(excerpts) From Part 1 – On Maine’s Wind Law “Once the committee passed the wind energy bill on to the full House and Senate, lawmakers there didn’t even debate it. They passed it unanimously and with no discussion. House Majority Leader Hannah Pingree, a Democrat from North Haven, says legislators probably didn’t know how many turbines would be constructed in Maine if the law’s goals were met." . – Maine Center for Public Interest Reporting, August 2010 https://www.pinetreewatchdog.org/wind-power-bandwagon-hits-bumps-in-the-road-3/From Part 2 – On Wind and Oil Yet using wind energy doesn’t lower dependence on imported foreign oil. That’s because the majority of imported oil in Maine is used for heating and transportation. And switching our dependence from foreign oil to Maine-produced electricity isn’t likely to happen very soon, says Bartlett. “Right now, people can’t switch to electric cars and heating – if they did, we’d be in trouble.” So was one of the fundamental premises of the task force false, or at least misleading?" https://www.pinetreewatchdog.org/wind-swept-task-force-set-the-rules/From Part 3 – On Wind-Required New Transmission Lines Finally, the building of enormous, high-voltage transmission lines that the regional electricity system operator says are required to move substantial amounts of wind power to markets south of Maine was never even discussed by the task force – an omission that Mills said will come to haunt the state.“If you try to put 2,500 or 3,000 megawatts in northern or eastern Maine – oh, my god, try to build the transmission!” said Mills. “It’s not just the towers, it’s the lines – that’s when I begin to think that the goal is a little farfetched.” https://www.pinetreewatchdog.org/flaws-in-bill-like-skating-with-dull-skates/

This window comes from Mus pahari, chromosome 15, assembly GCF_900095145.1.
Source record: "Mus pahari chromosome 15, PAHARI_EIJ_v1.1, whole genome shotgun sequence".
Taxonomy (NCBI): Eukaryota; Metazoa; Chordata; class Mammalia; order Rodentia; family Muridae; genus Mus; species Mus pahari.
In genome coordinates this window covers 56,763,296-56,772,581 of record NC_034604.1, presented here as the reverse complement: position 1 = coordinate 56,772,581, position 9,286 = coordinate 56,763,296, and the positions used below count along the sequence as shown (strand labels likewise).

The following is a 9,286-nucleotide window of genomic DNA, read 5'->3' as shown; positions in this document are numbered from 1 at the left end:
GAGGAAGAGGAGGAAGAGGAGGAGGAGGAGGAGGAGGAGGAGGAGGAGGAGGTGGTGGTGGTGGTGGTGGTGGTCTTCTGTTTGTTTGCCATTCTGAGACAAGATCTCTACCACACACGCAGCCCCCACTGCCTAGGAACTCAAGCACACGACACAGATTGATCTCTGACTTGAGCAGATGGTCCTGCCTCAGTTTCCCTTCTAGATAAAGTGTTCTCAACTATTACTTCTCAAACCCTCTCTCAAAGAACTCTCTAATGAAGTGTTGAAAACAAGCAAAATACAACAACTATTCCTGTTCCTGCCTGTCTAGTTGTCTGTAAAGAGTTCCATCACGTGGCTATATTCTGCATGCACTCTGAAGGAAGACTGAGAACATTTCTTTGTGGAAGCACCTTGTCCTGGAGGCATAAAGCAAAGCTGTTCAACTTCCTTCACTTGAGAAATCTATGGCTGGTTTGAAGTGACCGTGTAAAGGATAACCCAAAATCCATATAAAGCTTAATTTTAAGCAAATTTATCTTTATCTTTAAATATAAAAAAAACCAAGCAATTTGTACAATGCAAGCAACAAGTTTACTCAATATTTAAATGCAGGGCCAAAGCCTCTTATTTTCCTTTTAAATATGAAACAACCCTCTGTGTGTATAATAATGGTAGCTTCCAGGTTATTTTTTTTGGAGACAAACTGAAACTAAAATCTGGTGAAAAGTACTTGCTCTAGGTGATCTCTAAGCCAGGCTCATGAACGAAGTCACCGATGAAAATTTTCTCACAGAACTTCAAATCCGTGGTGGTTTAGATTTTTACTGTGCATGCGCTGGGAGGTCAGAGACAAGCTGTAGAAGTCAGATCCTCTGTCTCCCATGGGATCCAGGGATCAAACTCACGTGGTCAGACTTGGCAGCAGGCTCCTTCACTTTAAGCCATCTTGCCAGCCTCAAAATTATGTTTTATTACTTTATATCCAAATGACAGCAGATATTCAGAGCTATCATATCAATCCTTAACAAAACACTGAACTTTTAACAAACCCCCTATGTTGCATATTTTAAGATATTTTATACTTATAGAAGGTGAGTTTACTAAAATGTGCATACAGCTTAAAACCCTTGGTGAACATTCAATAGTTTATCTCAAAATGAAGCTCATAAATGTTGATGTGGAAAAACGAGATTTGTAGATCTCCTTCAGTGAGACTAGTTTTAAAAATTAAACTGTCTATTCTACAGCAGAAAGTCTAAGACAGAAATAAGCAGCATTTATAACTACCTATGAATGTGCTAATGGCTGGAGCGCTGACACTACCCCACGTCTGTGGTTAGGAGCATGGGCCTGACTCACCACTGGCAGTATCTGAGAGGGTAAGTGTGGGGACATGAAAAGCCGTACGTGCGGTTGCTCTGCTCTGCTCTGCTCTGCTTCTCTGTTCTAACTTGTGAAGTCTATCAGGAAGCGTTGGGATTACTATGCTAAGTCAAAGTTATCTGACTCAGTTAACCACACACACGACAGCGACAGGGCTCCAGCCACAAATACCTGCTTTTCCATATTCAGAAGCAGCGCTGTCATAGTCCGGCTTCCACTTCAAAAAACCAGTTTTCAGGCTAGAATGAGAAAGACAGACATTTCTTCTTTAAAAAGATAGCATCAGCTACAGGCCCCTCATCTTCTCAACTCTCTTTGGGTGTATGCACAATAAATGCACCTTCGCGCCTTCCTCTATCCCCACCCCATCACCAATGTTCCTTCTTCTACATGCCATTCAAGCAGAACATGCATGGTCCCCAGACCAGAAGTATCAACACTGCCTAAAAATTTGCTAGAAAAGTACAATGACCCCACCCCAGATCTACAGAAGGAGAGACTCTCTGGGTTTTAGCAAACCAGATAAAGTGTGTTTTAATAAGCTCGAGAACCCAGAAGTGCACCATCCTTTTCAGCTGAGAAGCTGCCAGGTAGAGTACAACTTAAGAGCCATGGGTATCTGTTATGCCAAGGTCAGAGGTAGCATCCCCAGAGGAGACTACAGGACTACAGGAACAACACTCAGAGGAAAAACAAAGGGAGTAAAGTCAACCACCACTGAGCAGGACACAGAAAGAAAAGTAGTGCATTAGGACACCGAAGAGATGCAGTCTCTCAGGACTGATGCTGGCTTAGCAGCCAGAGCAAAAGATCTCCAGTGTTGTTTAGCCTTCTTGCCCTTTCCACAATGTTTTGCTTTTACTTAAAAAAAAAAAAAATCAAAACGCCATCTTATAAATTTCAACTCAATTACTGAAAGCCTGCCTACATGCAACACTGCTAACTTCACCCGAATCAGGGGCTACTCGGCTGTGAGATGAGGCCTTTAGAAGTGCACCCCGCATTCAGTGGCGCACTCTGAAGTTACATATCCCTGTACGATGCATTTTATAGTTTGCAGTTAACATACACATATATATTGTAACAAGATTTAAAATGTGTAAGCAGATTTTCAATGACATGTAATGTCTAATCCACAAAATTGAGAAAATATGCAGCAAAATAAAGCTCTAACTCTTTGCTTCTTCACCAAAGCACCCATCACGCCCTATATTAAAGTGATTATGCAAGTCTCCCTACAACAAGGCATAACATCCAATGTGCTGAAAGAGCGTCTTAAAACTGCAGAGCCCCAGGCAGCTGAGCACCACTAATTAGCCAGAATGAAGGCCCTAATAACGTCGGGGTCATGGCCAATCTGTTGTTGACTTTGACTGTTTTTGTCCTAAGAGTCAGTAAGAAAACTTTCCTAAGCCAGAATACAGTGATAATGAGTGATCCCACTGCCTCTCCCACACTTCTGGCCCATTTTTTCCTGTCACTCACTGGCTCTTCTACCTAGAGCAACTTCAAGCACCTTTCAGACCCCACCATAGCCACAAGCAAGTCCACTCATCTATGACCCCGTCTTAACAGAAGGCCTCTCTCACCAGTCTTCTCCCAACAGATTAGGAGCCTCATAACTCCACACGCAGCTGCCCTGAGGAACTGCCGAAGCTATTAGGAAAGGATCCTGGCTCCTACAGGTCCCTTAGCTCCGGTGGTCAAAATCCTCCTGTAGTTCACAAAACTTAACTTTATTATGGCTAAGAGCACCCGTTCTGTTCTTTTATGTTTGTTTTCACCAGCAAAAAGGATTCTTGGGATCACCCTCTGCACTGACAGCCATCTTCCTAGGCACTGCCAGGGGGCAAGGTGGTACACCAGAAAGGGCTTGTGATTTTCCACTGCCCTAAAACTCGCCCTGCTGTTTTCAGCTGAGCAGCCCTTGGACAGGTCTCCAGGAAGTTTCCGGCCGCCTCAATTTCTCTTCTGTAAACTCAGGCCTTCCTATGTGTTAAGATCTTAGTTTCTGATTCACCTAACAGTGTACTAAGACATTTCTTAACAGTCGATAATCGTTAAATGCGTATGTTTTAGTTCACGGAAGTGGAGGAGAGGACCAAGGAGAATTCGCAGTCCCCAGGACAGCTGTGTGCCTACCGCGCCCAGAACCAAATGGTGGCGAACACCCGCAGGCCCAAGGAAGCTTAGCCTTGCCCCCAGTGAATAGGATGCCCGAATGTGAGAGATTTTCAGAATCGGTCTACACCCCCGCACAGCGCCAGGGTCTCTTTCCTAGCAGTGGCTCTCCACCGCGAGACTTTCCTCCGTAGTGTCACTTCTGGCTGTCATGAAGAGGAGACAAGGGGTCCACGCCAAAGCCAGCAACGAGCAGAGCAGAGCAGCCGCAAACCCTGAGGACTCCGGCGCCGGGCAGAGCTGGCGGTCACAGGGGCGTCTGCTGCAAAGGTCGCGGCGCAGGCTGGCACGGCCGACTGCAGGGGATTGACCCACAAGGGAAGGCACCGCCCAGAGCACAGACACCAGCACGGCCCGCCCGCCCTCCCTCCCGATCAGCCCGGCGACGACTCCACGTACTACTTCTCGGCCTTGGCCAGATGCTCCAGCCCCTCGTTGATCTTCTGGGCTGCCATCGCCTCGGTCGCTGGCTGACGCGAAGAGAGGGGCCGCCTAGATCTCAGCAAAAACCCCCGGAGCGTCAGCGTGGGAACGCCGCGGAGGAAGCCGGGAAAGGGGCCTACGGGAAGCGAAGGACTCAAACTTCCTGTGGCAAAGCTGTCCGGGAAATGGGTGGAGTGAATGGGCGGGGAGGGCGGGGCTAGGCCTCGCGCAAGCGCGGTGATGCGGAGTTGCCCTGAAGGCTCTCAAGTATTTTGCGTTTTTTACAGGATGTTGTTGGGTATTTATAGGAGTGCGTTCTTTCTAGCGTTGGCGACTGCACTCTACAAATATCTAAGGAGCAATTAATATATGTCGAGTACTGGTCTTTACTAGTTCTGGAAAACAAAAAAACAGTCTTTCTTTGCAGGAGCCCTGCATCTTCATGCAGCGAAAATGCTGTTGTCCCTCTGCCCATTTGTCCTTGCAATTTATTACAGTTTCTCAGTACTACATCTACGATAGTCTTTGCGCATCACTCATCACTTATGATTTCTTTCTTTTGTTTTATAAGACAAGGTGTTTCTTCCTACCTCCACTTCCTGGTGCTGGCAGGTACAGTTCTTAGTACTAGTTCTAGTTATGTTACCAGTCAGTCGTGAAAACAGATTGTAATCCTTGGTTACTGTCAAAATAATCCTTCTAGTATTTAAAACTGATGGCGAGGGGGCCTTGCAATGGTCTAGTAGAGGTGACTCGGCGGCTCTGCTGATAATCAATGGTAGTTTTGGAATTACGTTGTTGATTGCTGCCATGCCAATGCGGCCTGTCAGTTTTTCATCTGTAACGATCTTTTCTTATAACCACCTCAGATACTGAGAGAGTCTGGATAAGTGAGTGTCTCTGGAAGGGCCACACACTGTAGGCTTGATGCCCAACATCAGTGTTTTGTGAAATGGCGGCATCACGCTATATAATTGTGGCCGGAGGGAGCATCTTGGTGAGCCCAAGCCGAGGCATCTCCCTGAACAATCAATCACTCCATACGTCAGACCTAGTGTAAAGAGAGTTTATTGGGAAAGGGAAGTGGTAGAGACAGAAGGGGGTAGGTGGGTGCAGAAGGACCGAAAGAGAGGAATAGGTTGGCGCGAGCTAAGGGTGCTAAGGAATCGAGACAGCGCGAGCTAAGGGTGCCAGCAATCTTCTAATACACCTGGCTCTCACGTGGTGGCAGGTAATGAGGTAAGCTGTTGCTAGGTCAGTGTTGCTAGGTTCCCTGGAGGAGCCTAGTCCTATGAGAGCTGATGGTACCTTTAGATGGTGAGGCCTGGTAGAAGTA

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Hannah Pingree on the Maine expedited wind law

Hannah Pingree - Director of Maine's Office of Innovation and the Future

"Once the committee passed the wind energy bill on to the full House and Senate, lawmakers there didn’t even debate it. They passed it unanimously and with no discussion. House Majority Leader Hannah Pingree, a Democrat from North Haven, says legislators probably didn’t know how many turbines would be constructed in Maine."